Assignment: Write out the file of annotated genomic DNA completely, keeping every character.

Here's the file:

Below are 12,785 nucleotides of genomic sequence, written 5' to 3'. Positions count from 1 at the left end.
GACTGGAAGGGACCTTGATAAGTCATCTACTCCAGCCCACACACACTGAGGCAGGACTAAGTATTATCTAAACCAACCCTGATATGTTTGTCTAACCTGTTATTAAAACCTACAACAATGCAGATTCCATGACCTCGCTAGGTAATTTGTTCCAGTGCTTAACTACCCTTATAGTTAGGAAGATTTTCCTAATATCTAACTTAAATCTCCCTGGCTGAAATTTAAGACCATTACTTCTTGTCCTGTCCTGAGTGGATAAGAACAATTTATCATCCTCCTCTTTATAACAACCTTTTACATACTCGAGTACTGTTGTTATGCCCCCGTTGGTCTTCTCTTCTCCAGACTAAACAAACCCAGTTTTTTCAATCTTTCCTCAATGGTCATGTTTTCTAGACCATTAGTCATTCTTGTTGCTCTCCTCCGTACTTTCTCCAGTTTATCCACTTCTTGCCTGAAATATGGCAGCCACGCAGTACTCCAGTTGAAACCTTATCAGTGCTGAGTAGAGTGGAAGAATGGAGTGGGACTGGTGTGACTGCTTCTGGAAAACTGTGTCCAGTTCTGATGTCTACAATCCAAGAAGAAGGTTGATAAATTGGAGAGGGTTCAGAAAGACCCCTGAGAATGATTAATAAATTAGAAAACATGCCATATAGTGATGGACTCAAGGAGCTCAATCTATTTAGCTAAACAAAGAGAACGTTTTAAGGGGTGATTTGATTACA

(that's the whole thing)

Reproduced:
Below are 12,785 nucleotides of genomic sequence, written 5' to 3'. Positions count from 1 at the left end.
GACTGGAAGGGACCTTGATAAGTCATCTACTCCAGCCCACACACACTGAGGCAGGACTAAGTATTATCTAAACCAACCCTGATATGTTTGTCTAACCTGTTATTAAAACCTACAACAATGCAGATTCCATGACCTCGCTAGGTAATTTGTTCCAGTGCTTAACTACCCTTATAGTTAGGAAGATTTTCCTAATATCTAACTTAAATCTCCCTGGCTGAAATTTAAGACCATTACTTCTTGTCCTGTCCTGAGTGGATAAGAACAATTTATCATCCTCCTCTTTATAACAACCTTTTACATACTCGAGTACTGTTGTTATGCCCCCGTTGGTCTTCTCTTCTCCAGACTAAACAAACCCAGTTTTTTCAATCTTTCCTCAATGGTCATGTTTTCTAGACCATTAGTCATTCTTGTTGCTCTCCTCCGTACTTTCTCCAGTTTATCCACTTCTTGCCTGAAATATGGCAGCCACGCAGTACTCCAGTTGAAACCTTATCAGTGCTGAGTAGAGTGGAAGAATGGAGTGGGACTGGTGTGACTGCTTCTGGAAAACTGTGTCCAGTTCTGATGTCTACAATCCAAGAAGAAGGTTGATAAATTGGAGAGGGTTCAGAAAGACCCCTGAGAATGATTAATAAATTAGAAAACATGCCATATAGTGATGGACTCAAGGAGCTCAATCTATTTAGCTAAACAAAGAGAACGTTTTAAGGGGTGATTTGATTACA